Spain are hovering on the verge of World Cup qualification after their 2-0 win over Finland on Friday, but are looking anything but triple champions. A testing qualification process for Brazil has been punctuated by ultimate failure in the Confederations Cup and a series of inconclusive friendlies that have threatened to undermine their world beater status.
With only next month’s home games against Belarus and Georgia remaining, qualification for Brazil does appear a given, but La Roja have struggled against opponents they were expected to brush aside with ease. A 1-0 away win over Georgia was secured only by Roberto Soldado’s 86th minute strike, while Spanish complacency gave Finland a point in a 1-1 draw in Gijon.
With his strikers either injured or out of form, Del Bosque has varied his selection and tactics, trying different approaches and, uncharacteristically, taking risks. Deploying his False 9 system in a 4-0 demolition of Belarus, the Coach saw Pedro Rodriguez step up to the plate with a hat-trick. Repeating the same tactics days later at the Vicente Calderon, however, Del Bosque saw his men lower the tempo and drop two points against France, despite taking an early lead.
Similarly, the Coach made a major tactical change in the Confederations Cup in the summer. Forced to do without Xavi Alonso, Del Bosque abandoned his ‘double pivot’ midfield system against Nigeria in favour of a more orthodox approach, but his men were over-run by a rampant Brazil in the final. The rhino-skinned 62-year-old has been under fire ever since, but La Roja remain unconvincing and nobody – including, it seems, the Coach – knows what the new Spain will look like.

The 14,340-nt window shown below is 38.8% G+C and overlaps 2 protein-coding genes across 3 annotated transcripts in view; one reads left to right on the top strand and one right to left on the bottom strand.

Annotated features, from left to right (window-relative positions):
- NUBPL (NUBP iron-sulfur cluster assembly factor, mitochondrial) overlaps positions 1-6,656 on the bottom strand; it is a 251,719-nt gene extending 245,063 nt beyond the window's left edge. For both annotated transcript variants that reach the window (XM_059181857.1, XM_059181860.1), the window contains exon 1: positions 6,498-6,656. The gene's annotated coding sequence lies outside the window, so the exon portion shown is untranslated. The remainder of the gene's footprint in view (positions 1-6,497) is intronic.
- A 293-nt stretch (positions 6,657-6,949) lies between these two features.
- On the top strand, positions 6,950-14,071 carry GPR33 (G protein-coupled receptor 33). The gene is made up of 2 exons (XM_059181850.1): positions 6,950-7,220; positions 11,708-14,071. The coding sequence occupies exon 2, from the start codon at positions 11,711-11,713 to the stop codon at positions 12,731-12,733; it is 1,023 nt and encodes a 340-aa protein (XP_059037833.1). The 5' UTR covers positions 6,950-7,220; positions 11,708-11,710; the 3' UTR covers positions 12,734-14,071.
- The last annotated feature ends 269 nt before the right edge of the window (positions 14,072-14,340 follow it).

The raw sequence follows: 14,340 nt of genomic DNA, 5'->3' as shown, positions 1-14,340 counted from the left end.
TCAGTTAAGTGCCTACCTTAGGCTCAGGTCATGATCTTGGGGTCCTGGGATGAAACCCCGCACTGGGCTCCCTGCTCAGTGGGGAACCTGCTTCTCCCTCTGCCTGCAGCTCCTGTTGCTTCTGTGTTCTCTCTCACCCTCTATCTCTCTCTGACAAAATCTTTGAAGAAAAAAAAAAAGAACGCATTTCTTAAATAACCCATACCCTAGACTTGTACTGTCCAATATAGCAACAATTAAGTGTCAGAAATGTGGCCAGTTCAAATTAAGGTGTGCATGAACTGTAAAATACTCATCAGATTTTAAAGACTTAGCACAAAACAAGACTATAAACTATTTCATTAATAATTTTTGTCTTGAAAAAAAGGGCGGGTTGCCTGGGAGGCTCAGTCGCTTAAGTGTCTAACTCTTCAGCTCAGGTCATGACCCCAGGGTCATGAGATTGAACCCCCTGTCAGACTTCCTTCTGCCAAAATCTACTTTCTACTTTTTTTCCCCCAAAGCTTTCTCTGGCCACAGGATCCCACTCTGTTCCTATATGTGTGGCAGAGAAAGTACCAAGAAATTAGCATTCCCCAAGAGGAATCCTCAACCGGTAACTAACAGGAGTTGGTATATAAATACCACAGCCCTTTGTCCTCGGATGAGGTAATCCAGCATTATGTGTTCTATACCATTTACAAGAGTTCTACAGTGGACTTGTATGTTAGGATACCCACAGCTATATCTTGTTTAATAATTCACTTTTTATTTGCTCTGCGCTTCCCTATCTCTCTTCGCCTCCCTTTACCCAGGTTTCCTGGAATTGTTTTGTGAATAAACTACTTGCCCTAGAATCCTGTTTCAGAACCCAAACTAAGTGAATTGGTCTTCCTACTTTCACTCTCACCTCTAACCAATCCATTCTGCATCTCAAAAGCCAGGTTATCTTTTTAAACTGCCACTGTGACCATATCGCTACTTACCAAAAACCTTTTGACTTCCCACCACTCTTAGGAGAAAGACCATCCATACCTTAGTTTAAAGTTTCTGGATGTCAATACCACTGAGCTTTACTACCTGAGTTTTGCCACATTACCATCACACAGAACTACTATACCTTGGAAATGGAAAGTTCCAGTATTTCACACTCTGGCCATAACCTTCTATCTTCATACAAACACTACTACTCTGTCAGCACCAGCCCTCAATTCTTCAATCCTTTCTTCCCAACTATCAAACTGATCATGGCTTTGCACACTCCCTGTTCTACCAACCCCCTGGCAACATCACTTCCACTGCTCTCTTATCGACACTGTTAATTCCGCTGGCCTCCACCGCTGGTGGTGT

Friday’s three points in Helsinki were only assured when Alvaro Negredo netted four minutes from time, Jordi Alba having given Spain a first-half lead. Despite the unconvincing nature of the win, Del Bosque told reporters that he wanted to use last night’s friendly in Geneva to give pitch time to fringe players and those knocking on the door of the national squad. As with other games throughout the year, however, his hands were partly tied by who was available, with David Silva and Isco Alarcon pulling out due to injury.
As expected, Victor Valdes started between the posts, with Pepe Reina playing the last half hour, amid continued speculation over Iker Casillas’ club situation. Nacho Monreal, Javi Garcia, Santi Cazorla and Soldado were all starters too, in a line-up that ultimately proved less effective on the pitch than it had looked on paper, but it is difficult to know what conclusions their performances led the Coach to draw.
On the other hand Soldado, whose first-half strike equalised for Spain, and Jesus Navas, who spared La Roja’s blushes with a stoppage-time leveller, should expect to be first picks for the final two qualifiers, having performed well in the matches that matter as well as the friendlies. If they are, then they will be evidence of a new Spain side that is gradually evolving through the qualification process, but still has a long way to go before it returns to vintage form.